ALBANY, N.Y. — A bill that would limit the liability of equine business operators is still awaiting the governor’s signature, and time is running out.

According to the New York Farm Bureau website: “New York's litigious environment has diminished the number of insurance carriers willing to cover equine establishments and activities, while dramatically increasing the cost for liability coverage. Many riding clubs, riding instruction stables and youth organizations, such as 4-H, can no longer afford the liability insurance necessary to continue their programs in this state.”

New York is one of the few states to not adopt a limited liability law. New Jersey passed its law several years ago and the law has been tested in court and prevailed. Pennsylvania also has an inherent risk law.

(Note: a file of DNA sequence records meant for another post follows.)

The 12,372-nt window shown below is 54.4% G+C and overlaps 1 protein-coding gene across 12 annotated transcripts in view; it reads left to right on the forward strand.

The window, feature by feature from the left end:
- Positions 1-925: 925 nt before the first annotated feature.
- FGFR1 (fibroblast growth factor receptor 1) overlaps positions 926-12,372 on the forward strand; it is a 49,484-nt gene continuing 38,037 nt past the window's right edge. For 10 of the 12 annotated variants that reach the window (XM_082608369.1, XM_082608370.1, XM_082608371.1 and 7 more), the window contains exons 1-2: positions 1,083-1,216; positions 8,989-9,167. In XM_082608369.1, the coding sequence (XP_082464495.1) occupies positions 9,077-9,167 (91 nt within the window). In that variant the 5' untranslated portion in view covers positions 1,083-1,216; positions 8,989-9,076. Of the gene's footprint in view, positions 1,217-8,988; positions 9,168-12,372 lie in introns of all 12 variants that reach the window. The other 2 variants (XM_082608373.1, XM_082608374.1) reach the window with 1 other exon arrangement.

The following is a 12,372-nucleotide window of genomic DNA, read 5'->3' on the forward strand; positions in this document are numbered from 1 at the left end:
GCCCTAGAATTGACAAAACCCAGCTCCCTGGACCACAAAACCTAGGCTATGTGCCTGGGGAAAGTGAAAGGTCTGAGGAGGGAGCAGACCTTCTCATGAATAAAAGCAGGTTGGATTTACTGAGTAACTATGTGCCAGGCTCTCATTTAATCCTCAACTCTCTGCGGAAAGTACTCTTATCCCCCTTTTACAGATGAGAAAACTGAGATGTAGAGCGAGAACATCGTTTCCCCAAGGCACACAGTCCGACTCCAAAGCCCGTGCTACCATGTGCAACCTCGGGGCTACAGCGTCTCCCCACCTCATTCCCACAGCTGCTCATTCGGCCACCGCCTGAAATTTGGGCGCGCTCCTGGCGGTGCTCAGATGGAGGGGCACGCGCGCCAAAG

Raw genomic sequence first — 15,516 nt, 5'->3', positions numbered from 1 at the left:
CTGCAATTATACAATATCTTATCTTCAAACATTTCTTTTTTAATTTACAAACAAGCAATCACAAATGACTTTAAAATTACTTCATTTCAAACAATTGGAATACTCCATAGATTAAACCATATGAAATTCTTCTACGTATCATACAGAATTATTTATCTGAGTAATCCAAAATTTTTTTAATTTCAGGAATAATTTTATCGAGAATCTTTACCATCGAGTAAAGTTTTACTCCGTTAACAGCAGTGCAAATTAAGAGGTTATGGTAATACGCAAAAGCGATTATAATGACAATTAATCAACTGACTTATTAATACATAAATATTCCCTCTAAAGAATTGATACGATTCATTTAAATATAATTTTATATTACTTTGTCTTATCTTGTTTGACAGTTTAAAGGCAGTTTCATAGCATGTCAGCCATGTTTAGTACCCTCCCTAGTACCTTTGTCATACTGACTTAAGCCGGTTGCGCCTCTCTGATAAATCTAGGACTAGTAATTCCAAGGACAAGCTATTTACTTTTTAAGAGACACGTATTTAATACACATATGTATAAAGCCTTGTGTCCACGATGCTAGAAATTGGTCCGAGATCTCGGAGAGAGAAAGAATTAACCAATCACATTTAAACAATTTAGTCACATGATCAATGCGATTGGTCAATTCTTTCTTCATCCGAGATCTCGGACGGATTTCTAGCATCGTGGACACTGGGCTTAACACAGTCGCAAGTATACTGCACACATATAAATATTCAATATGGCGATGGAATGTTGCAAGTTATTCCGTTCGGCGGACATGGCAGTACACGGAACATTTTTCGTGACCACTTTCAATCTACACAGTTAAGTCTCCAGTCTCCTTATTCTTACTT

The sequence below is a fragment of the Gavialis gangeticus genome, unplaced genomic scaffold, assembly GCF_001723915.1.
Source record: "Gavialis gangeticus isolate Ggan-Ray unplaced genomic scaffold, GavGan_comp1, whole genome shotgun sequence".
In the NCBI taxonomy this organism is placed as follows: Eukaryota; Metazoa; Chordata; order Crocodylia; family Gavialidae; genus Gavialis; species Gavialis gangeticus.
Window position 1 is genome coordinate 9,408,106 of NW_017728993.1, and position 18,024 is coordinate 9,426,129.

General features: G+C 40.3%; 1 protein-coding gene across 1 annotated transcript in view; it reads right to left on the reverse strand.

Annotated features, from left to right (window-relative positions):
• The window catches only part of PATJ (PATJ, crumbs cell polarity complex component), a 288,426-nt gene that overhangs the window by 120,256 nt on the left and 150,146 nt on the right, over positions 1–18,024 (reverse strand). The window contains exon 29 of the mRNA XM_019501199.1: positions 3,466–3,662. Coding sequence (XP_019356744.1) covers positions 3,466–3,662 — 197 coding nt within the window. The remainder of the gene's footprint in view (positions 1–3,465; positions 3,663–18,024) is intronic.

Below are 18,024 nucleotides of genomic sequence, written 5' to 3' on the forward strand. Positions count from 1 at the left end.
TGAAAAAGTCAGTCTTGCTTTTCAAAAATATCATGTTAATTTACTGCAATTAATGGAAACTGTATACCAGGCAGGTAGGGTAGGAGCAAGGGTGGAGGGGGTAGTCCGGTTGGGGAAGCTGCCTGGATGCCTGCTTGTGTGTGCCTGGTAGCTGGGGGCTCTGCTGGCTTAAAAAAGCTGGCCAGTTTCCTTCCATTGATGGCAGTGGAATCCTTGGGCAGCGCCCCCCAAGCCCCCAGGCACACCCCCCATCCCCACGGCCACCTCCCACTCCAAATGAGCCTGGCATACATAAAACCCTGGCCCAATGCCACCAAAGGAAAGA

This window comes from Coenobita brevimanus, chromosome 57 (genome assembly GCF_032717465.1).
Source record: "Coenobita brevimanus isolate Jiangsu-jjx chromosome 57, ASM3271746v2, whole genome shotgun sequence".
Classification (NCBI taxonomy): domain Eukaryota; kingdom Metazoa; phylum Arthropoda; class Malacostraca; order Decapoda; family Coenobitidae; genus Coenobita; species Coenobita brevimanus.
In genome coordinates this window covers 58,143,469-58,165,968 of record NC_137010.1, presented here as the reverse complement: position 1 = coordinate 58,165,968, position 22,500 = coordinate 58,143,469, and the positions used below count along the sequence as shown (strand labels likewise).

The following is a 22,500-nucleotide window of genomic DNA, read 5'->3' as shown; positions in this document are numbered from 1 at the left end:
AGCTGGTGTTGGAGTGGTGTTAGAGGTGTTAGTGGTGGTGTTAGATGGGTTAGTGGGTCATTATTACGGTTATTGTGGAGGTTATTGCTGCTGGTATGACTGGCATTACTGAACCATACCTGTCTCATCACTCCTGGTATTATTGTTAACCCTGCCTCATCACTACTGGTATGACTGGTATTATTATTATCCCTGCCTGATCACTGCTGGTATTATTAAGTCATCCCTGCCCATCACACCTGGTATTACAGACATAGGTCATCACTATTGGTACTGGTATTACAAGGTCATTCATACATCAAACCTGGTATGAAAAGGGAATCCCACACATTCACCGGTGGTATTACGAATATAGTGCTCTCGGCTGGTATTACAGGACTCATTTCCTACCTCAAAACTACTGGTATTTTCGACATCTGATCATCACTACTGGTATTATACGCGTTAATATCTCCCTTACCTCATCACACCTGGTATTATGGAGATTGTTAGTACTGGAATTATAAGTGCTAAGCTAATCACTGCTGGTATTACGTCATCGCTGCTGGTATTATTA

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Earlier this year, both the state Senate and Assembly passed a bill that would provide relief for equine and other agricultural operations that allow the public on their farms. The bill was sent to the governor on Oct. 11. He has until Oct. 20 to sign the bill into law.

According to the New York State Horse Council: This legislation amends general obligations law relative to the inherent risks of operating agricultural tourism activities. This bill does not remove the responsibility of the farm owner from making every effort possible to keep clients and visitors safe. It simply adds a degree of responsibility upon that client or visitor to understand there is potential danger when anyone steps on a farm or visits a stable and pets an animal or is simply near one.

To encourage the governor to sign the legislation visit the New York Farm Bureau website.

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